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“Everyone” is an engineer. Developers and testers do not work on contradictory paradigms.
They are part of the “One” team.
These two statements form the basis of a successful DevOps team.
The key goal of an effective DevOps process is to keep the software artifact releasable, deployable and shippable at all points in time even while new functionalities and features are being worked on.
Unfortunately, there is a lot of misunderstanding around the word “DevOps”. Organizations seem to be focusing too much on automating their deployments as much as possible (Not necessarily a bad thing!) and on demand virtual infrastructure.
Two major (flawed) implementations have been observed:
The truth is that there is a lot more to DevOps than what we have just outlined. We just cannot treat DevOps as an isolated activity. It is a mindset, it is a culture.
DevOps creates a culture where the “Team” (Dev, QA and Operations) would work seamlessly to create, test, release, update and monitor applications quicker and more efficiently.
There needs to be an obsession with quality in the “Team” with a clear focus and understanding on how a particular feature would deliver exceptional value, without which there is a high chance of building something wrong resulting in wastage of efforts and all automation done would be of no help!
Traditionally, there was a clear demarcation between Dev and QA. QA would get a build which would be deployed on their QA environment and QA would then commence their smoke, sanity, functional & regression testing. The build would sit with the QA for a couple of days and then finally a QA sign-off on the build.
All this changes with DevOps:
The primary role of the QA and test team traditionally has been to “Detect” faults and bugs. They were the last line of defense and were the gatekeepers to defect leakage. This was reactive. The QA teams now need a mindset change, they need to be “Proactive. What does that mean? Means closer collaboration with the Dev and product teams, constant checks and balances in the dev process and to an extent even acting as drivers and mentors to the overall quality of the code. The mantra here is “Continuous improvement”.
Continuous Quality does not just mean that we check for features and verify that they work as designed but to question whether the design is the best or to a level even if we picked the right feature!
This is driven by:
DevOps teams function under a very high level of coordination which erases the boundaries between different roles defined as part of the “One” team. The idea is that everyone contributes across the software delivery value chain. Everyone is responsible for quality. Deployment engineers can add test cases if needed, Dev can configure deployment if needed and QA can configure automation test cases.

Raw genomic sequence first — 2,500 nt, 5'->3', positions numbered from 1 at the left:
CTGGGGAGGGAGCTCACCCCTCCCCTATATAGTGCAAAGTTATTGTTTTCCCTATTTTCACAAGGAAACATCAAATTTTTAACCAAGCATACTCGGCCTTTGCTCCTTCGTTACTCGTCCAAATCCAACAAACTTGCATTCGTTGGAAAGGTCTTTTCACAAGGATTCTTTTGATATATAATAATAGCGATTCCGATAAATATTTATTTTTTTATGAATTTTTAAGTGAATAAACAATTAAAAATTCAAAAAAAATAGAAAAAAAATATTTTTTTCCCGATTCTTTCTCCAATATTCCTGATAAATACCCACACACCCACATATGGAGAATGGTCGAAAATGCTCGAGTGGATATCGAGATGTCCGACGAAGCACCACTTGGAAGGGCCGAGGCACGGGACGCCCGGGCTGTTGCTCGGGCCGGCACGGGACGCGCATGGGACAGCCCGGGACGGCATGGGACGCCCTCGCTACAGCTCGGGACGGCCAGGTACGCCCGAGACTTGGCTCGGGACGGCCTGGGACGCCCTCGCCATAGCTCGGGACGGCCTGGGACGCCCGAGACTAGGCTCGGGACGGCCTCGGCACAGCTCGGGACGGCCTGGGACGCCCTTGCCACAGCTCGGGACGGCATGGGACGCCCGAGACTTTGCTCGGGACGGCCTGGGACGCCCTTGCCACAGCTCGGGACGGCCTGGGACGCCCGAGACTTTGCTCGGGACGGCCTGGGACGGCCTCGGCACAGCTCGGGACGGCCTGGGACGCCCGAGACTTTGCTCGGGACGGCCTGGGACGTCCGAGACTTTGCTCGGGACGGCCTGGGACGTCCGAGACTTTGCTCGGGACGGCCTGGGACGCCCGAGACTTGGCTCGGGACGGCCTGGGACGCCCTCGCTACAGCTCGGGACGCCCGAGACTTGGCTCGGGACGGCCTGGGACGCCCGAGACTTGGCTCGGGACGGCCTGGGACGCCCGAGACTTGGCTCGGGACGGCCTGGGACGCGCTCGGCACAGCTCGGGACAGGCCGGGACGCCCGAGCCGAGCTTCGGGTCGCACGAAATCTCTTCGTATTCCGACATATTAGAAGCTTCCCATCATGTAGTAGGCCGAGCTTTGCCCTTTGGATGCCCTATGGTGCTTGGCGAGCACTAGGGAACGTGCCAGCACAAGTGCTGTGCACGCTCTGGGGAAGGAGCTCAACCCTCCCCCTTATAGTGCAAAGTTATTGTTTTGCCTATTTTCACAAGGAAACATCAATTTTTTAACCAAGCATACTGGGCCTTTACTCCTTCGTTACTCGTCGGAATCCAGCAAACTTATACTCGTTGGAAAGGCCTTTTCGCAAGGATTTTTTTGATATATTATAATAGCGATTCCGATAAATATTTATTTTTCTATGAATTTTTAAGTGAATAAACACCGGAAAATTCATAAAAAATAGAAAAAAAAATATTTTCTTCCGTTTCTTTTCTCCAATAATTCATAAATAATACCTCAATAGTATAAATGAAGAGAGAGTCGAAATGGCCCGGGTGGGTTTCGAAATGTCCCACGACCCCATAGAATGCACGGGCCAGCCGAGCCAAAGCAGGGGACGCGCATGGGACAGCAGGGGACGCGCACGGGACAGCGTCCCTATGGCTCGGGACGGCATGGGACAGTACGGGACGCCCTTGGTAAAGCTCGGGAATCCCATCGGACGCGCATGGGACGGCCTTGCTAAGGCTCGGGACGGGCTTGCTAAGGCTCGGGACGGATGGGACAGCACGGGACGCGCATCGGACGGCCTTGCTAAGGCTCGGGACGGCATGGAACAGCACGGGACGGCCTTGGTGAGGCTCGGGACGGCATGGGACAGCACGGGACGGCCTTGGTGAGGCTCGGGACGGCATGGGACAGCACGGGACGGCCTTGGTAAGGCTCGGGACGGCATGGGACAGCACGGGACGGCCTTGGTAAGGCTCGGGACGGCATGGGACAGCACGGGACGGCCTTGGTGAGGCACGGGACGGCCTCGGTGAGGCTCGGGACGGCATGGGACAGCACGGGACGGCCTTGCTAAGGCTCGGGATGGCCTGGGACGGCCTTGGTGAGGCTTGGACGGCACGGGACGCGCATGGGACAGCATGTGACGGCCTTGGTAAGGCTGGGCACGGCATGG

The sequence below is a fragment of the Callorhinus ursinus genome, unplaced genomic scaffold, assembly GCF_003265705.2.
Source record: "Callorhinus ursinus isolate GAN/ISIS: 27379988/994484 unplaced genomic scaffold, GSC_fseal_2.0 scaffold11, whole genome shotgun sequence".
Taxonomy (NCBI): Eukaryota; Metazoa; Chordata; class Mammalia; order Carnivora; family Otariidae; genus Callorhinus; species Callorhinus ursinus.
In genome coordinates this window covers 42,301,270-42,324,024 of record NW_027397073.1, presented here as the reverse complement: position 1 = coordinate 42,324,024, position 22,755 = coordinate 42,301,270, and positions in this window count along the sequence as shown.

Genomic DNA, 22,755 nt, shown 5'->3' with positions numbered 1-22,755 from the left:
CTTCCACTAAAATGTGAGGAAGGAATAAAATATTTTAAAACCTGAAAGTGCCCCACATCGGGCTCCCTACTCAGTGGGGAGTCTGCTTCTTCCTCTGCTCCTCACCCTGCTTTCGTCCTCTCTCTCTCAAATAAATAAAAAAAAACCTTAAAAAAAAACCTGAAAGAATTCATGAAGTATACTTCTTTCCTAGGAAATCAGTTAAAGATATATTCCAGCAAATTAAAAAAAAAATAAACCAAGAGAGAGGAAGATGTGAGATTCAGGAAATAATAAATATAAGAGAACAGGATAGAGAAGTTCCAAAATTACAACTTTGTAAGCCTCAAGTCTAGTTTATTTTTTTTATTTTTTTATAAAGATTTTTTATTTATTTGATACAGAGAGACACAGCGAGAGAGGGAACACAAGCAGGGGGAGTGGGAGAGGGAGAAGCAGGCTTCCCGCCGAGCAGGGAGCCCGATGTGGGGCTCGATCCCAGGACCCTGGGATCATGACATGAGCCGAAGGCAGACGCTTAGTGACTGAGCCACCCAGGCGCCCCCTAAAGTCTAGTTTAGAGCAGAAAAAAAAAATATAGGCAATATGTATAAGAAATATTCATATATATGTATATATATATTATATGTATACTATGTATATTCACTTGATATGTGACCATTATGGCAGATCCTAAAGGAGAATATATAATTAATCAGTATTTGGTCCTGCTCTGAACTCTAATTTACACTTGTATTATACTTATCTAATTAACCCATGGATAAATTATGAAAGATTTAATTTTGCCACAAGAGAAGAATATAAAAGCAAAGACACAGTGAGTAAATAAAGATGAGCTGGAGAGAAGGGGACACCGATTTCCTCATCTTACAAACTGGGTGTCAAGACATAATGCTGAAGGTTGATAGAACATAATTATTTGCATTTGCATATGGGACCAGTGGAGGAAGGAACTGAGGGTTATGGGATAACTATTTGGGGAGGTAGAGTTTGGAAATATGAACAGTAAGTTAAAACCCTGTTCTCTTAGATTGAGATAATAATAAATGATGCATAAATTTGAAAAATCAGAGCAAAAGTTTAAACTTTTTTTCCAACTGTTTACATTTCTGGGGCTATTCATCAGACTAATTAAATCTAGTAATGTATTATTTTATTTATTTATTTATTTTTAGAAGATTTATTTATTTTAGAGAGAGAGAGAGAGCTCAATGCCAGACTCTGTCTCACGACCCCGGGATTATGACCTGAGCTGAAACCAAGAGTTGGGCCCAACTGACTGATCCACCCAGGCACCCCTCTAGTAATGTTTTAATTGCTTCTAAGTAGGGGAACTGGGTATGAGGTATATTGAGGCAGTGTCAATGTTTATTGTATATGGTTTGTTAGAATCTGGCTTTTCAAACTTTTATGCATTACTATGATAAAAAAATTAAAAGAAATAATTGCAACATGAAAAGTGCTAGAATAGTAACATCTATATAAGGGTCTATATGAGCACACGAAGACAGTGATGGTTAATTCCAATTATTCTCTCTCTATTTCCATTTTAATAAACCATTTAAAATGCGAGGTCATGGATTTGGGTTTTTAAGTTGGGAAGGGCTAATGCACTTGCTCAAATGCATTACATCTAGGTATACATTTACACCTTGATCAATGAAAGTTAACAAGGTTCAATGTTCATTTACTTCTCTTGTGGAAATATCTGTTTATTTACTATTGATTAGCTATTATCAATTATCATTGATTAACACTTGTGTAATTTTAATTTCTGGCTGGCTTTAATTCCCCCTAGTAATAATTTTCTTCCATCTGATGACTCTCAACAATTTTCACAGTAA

Continuous testing is a pre-cursor to an effective Continuous delivery process.
This really is the cornerstone we need to achieve - "Speed, "Quality" and "Agility". We need to:
QA Engineers need to enhance and build on their coding skills. Coding knowledge helps QA engineers identify possible code issues and enables them to test more thoroughly in the affected areas. Coding is a necessity to transition to writing and running automated test cases. These scripts need to be then constantly maintained and optimized by a QA engineer.
QA professionals need to be up-skilled to learn the new techniques in this practice. QA engineers must realize that adopting automation and coding knowledge will help them become better at white-box and black-box testing. DevOps QA foundation is based on excellent automation.
DevOps drives this and a clear communication and collaboration practice needs to be in place. This will help sharing of a common understanding and purpose DevOps team and the value being delivered. This also helps establish quality practices which are proactive rather than reactive. Some practices like impact analysis, story analysis, BDD (Behavior Driven Development).
DevOps is seeing a continuous increase in tools and technologies that have been sprouting in this landscape. It is absolutely essential to keep pace with them for better application of QA and testing processes.
Is manual testing dead? Definitely not, Manual testing in the form of exploratory testing, usability testing and so on, will still continuously be done throughout the lifecycle of an application and would still play a pivotal role. A QA engineer will be responsible for exploring and providing feedback about the product quality, specification and design, as early as it is feasible to do so. That being said, QA engineers would have to go through a paradigm shift in thought process, mind set and culture and adapt to the changing landscape of DevOps providing value throughout the lifecycle of the application. However automation and technology re-skilling would be of paramount importance for a QA engineer to succeed in the world of DevOps.
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